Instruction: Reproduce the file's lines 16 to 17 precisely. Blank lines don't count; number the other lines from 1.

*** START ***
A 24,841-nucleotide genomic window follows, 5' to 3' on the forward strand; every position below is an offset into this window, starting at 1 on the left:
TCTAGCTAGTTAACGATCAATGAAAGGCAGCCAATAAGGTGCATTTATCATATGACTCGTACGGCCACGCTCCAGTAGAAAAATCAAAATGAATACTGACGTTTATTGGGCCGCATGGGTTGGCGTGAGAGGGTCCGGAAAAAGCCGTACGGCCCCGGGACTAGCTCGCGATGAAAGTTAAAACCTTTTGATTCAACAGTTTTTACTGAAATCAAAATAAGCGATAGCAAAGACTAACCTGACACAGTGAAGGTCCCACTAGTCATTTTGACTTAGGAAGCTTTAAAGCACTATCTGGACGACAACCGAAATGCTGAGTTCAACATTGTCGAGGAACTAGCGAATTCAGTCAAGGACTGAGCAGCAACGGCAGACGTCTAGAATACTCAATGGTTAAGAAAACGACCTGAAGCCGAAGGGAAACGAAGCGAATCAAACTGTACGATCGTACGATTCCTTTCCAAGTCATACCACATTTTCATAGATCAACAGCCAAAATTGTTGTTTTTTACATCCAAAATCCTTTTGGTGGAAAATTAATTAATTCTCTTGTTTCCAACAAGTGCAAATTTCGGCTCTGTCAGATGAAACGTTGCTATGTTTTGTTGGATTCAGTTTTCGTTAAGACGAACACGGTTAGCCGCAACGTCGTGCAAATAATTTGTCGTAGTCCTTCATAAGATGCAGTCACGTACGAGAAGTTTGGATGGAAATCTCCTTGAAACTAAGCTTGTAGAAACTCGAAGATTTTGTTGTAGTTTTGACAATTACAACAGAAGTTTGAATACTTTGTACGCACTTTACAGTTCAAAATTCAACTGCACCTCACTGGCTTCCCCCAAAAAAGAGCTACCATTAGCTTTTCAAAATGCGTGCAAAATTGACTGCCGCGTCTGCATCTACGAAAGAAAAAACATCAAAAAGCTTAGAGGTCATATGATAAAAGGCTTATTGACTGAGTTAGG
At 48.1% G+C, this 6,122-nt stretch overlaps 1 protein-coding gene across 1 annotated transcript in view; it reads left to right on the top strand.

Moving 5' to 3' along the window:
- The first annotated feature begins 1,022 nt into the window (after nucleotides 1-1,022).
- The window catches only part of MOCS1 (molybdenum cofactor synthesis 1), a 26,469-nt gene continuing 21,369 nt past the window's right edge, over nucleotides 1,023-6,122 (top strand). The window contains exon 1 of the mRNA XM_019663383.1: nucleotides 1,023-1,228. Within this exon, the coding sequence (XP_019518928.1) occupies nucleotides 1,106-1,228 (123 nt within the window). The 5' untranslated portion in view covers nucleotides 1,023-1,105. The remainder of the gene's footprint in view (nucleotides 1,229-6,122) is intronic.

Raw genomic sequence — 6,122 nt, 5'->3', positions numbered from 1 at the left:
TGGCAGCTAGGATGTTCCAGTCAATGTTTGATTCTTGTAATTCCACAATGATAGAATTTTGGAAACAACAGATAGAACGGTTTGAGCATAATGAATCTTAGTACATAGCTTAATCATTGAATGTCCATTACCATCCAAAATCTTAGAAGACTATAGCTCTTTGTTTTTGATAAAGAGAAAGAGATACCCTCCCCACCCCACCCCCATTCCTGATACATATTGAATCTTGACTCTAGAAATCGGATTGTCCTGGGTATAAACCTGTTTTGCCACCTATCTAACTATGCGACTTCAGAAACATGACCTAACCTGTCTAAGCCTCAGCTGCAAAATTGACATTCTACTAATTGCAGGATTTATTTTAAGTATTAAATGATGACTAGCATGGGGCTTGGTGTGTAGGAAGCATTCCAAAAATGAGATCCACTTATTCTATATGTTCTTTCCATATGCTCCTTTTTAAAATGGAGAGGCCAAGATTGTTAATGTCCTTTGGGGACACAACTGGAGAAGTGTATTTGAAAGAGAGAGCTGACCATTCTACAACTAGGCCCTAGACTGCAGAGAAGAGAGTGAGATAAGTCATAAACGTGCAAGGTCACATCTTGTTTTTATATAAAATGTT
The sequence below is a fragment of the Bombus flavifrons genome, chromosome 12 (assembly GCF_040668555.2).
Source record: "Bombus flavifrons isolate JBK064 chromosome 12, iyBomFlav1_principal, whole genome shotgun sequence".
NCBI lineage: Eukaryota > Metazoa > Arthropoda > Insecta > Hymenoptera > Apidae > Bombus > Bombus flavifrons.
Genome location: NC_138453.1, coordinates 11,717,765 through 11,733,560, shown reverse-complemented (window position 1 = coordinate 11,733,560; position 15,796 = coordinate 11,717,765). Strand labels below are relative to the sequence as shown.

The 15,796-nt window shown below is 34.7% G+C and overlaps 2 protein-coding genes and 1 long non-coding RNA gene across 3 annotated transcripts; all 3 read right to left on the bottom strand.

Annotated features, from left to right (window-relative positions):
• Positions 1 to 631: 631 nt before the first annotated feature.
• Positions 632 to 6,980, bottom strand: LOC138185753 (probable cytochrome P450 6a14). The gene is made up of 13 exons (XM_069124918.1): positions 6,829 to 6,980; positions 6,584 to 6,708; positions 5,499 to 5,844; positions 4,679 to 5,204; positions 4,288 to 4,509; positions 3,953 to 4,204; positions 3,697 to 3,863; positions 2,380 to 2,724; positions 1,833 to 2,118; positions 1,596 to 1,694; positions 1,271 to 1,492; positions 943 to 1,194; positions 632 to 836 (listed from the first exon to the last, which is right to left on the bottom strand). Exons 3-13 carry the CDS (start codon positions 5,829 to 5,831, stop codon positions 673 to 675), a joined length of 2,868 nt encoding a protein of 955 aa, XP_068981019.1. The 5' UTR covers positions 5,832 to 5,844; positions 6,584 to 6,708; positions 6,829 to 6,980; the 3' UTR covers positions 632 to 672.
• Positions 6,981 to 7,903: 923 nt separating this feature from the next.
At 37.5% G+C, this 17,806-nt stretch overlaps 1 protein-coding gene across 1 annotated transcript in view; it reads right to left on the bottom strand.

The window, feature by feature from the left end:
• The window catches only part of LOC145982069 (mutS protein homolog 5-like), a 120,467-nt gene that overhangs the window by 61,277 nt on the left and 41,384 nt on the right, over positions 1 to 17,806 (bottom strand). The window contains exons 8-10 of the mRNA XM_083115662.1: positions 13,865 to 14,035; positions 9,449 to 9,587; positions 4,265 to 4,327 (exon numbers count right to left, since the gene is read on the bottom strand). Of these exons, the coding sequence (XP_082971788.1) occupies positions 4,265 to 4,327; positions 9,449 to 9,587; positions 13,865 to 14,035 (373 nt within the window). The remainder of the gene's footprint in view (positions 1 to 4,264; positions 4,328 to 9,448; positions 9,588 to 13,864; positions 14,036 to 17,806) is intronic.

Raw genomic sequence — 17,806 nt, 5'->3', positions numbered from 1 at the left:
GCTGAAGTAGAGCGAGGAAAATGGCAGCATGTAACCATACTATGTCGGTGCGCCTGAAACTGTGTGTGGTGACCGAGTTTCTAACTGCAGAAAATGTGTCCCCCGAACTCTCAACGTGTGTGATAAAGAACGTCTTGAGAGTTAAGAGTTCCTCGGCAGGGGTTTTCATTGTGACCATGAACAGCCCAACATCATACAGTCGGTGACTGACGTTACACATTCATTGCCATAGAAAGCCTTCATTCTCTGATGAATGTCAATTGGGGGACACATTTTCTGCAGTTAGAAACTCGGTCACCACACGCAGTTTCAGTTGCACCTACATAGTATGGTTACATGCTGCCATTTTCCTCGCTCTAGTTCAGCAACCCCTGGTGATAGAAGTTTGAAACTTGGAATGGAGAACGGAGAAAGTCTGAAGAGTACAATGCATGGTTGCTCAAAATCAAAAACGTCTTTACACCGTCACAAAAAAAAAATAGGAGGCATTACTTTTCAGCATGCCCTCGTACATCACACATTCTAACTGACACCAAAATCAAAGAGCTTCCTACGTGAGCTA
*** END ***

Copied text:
• Positions 632 to 6,980, bottom strand: LOC138185753 (probable cytochrome P450 6a14). The gene is made up of 13 exons (XM_069124918.1): positions 6,829 to 6,980; positions 6,584 to 6,708; positions 5,499 to 5,844; positions 4,679 to 5,204; positions 4,288 to 4,509; positions 3,953 to 4,204; positions 3,697 to 3,863; positions 2,380 to 2,724; positions 1,833 to 2,118; positions 1,596 to 1,694; positions 1,271 to 1,492; positions 943 to 1,194; positions 632 to 836 (listed from the first exon to the last, which is right to left on the bottom strand). Exons 3-13 carry the CDS (start codon positions 5,829 to 5,831, stop codon positions 673 to 675), a joined length of 2,868 nt encoding a protein of 955 aa, XP_068981019.1. The 5' UTR covers positions 5,832 to 5,844; positions 6,584 to 6,708; positions 6,829 to 6,980; the 3' UTR covers positions 632 to 672.
• Positions 6,981 to 7,903: 923 nt separating this feature from the next.